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Buying a Property in SpainProperty Market ReportsRICS Chartered SurveyorsSurvey Spain

Quarterly Market Report – 1st January – 31st March 2016

By April 13, 2016November 13th, 2017No Comments

This is our 9th Quarterly Report. We have kept it brief and specifically relevant to the locations where we are particularly active.

As part of the research we have identified a number of wider and national property comments.

  • There are three items in the news now that are affecting demand and supply.
  1. Brexit and the Euro/Sterling exchange rate – The doubts as to the result and it’s after effects are undoubtedly causing UK buyers and sellers to hesitate. In addition, the fall in the value of sterling, from the 1.40’s to 1.20’s € euro in the last three months has made the relative costs of property here much more expensive for UK buyers – but of course better for those wanting to repatriate to UK. However, the latter will be concerned that there is more reduction in value to come and so may decide to hold onto euro asset until closer to the referendum in the UK on 23rd A recent letter received from a client confirms this situation – ‘We are concerned that if the UK leaves the EU, then we expect that property prices in Spain may fall considerably and, therefore, we should be grateful for your view as to what the property would be worth in the case of the UK leaving – and in the case of the UK remaining in the EU. If we go ahead with the purchase before the referendum, we are thinking that we need to cover ourselves regarding the price that we agree, to compensate for any likely fall.’ These particular buyer clients have agreed to pay the seller in sterling, which is to the client’s advantage as the exchange rate has changed.
  2. The risks associated with a change of Government in Spain – More than one client and acquaintance has stated that they will sell and move if a left wing Government should be elected. Again, the uncertainty could be causing buyers and sellers to pause until there is a result, which could be before the end of May or, with a new election, at whenever a new Government is established after the end of June.
  3. The Spanish banks are being obliged to update their valuation of assets practice to include regular annual or bi-annual valuations of each individual asset – This has seen Sareb, the Spanish bank rescue bank, announce a write down of their portfolio by more than 2 billion € euro, in addition to the 968 million € euro write down in the past two years. It may be that many private banks will have to do the same, which may result in them lowering the asking price for properties they are trying to sell, thus reducing the market level as a whole. The reduction of asset values also could reduce the banks’ ability to offer mortgages. It could lead to a downward spiral again. See,044-million-in-line-with-its-new-assets-valuation-accounting-standards.aspx The requirement for regular revaluations has also been quoted as one of the reasons for private equity firm Cinvin buying TINSA, the Spanish based tasadores.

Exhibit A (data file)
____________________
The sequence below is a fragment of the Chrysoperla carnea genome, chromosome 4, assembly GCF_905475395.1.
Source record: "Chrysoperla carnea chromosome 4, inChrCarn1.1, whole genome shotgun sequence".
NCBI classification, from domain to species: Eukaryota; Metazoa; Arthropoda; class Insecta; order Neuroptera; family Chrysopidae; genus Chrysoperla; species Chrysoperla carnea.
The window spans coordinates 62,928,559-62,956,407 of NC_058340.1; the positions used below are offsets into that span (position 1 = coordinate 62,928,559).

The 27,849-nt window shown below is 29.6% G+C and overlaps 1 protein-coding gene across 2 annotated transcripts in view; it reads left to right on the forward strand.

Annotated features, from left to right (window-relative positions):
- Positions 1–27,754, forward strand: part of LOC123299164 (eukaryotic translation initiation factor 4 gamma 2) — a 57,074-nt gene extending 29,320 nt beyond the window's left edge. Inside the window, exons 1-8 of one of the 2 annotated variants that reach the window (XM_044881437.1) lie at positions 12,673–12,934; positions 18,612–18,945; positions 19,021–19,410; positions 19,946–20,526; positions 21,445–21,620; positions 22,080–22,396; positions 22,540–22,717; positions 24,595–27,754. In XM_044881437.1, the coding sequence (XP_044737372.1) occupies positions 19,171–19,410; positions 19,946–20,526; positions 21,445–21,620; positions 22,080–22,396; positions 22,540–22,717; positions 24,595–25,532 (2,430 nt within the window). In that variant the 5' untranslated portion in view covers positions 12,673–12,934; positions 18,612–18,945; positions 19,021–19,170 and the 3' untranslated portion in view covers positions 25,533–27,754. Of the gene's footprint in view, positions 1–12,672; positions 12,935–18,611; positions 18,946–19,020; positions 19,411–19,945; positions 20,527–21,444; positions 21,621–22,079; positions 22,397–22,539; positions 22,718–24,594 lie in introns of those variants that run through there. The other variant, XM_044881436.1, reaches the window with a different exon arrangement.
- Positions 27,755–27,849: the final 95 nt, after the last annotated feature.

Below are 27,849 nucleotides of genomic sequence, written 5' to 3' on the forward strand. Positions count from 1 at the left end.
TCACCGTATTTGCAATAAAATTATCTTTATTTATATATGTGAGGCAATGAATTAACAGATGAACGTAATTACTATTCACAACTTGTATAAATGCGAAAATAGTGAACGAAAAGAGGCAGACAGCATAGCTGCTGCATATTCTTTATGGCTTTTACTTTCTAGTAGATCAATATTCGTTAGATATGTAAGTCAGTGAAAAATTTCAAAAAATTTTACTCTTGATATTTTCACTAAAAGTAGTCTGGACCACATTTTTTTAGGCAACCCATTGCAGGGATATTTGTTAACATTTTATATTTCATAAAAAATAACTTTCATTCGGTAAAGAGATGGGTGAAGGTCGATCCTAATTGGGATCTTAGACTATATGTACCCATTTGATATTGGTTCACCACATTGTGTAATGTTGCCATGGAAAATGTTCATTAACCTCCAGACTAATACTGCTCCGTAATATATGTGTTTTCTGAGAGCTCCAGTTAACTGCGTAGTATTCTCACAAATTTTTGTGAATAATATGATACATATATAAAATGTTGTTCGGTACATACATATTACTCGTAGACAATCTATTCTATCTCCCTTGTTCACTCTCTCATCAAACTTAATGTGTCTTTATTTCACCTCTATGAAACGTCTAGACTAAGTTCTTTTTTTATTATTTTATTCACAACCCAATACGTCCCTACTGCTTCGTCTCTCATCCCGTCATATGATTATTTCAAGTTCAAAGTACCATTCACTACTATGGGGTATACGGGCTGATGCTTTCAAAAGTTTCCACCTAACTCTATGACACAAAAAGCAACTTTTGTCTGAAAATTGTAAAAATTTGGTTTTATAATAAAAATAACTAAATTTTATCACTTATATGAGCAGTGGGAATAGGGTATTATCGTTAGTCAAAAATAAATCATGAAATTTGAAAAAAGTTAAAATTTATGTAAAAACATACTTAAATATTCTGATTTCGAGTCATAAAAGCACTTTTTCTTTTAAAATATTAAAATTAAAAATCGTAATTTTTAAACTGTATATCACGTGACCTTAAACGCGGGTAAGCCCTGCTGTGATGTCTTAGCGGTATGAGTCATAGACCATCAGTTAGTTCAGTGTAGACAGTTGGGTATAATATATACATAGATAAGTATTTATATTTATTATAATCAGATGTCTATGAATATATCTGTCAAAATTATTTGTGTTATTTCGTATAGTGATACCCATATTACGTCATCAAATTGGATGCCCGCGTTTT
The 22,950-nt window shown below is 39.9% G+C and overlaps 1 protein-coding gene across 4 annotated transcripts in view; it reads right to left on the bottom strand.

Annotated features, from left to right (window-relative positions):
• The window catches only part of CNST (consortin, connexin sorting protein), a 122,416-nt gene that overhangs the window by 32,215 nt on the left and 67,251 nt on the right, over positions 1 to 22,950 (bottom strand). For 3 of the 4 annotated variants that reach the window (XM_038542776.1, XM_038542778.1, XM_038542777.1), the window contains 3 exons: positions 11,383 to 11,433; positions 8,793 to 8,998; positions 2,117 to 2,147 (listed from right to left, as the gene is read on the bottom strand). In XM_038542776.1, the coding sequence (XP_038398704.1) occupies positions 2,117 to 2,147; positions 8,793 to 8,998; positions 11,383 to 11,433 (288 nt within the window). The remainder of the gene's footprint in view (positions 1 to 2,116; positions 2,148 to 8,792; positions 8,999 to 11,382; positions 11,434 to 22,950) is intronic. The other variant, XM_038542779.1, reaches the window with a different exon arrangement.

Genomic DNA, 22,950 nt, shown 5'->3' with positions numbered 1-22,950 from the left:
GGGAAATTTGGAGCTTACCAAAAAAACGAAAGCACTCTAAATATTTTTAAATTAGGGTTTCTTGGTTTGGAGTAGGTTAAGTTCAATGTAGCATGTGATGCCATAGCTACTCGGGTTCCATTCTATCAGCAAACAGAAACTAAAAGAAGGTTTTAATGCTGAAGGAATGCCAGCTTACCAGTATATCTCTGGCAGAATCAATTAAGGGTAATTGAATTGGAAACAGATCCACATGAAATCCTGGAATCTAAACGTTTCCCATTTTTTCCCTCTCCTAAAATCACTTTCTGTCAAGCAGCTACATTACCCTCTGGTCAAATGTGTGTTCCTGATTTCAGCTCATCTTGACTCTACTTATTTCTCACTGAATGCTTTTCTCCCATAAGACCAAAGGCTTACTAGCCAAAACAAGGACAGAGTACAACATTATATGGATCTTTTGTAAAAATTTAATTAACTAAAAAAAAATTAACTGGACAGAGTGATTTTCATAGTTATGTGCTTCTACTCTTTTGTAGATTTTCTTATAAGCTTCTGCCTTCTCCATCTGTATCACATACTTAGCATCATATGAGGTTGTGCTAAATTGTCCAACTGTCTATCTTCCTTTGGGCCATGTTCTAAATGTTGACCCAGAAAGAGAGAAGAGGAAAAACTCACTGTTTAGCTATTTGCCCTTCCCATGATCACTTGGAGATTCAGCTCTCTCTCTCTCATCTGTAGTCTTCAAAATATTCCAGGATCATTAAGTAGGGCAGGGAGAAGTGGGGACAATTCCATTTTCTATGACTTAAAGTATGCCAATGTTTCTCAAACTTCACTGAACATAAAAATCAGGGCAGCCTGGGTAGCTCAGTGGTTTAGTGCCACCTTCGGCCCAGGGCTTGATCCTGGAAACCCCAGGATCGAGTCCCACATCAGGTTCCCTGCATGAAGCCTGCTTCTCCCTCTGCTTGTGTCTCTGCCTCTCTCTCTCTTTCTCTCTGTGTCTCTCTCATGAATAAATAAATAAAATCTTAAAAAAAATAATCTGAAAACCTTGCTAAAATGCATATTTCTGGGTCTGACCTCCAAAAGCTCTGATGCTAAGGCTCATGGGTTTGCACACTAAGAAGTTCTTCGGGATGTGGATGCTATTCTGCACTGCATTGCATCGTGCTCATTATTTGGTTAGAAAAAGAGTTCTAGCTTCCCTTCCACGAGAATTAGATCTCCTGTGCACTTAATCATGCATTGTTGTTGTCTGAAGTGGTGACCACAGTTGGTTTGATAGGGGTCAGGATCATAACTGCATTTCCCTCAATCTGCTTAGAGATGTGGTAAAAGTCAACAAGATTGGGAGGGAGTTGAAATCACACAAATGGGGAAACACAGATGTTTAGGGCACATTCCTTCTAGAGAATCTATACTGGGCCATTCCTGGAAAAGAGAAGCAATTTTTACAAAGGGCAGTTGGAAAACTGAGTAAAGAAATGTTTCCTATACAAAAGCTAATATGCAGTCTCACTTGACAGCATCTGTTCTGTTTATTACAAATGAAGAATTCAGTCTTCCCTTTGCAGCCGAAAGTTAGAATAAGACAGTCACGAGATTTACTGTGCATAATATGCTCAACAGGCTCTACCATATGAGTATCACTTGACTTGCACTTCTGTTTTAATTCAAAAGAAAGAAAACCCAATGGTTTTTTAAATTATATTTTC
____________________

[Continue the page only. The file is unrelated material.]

• As before, significant expatriate demand has continued on the Costas, with the availability of mortgage finance assisting. Fortunately, this is not only from UK, with Scandinavians, Germans and other northern Europeans being active in the market. A current newspaper report states that Irish tourism has increased 20% on the last year and previously they were strong buyers of Spanish property. Brexit will not have such a direct effect upon them, although it is anticipated that there will be increased nervousness in the market as the end of June approaches, both due to the UK referendum plus the Spanish Government situation.
  • Again as reported before, there is an increase in construction activity, with a number of new developments being intimated and promoted.
  • There has been a widely reported analysis of Spanish home demand over the next 10 years that anticipates a substantial amount having to be built to meet that. However, as it was prepared on behalf of a construction consortium, this is looked upon with some scepticism as there is still a substantial amount of property available for sale in all sectors of the market. Prime locations are seeing some scarcity with, as stated last quarter, prices definitely hardening and increasing.
  • The prices for resale properties have not shown any significant increase overall, with any reduction in supply due to sales being countered by additional properties coming on the market due to the perceived activity. There are still significant discounts being offered to achieve sales.
  • Some of the demand is coming from speculative purchasers, acquiring properties with the intention of remodelling and renovating and then selling on. Thus the property is not really removed from the market, merely moved up a level.
  • However, the costs of acquisition and sale are still high and these are increased for the seller by the legal requirement for an energy certificate and a topographical survey to provide an accurate description and plan in the title and catastral.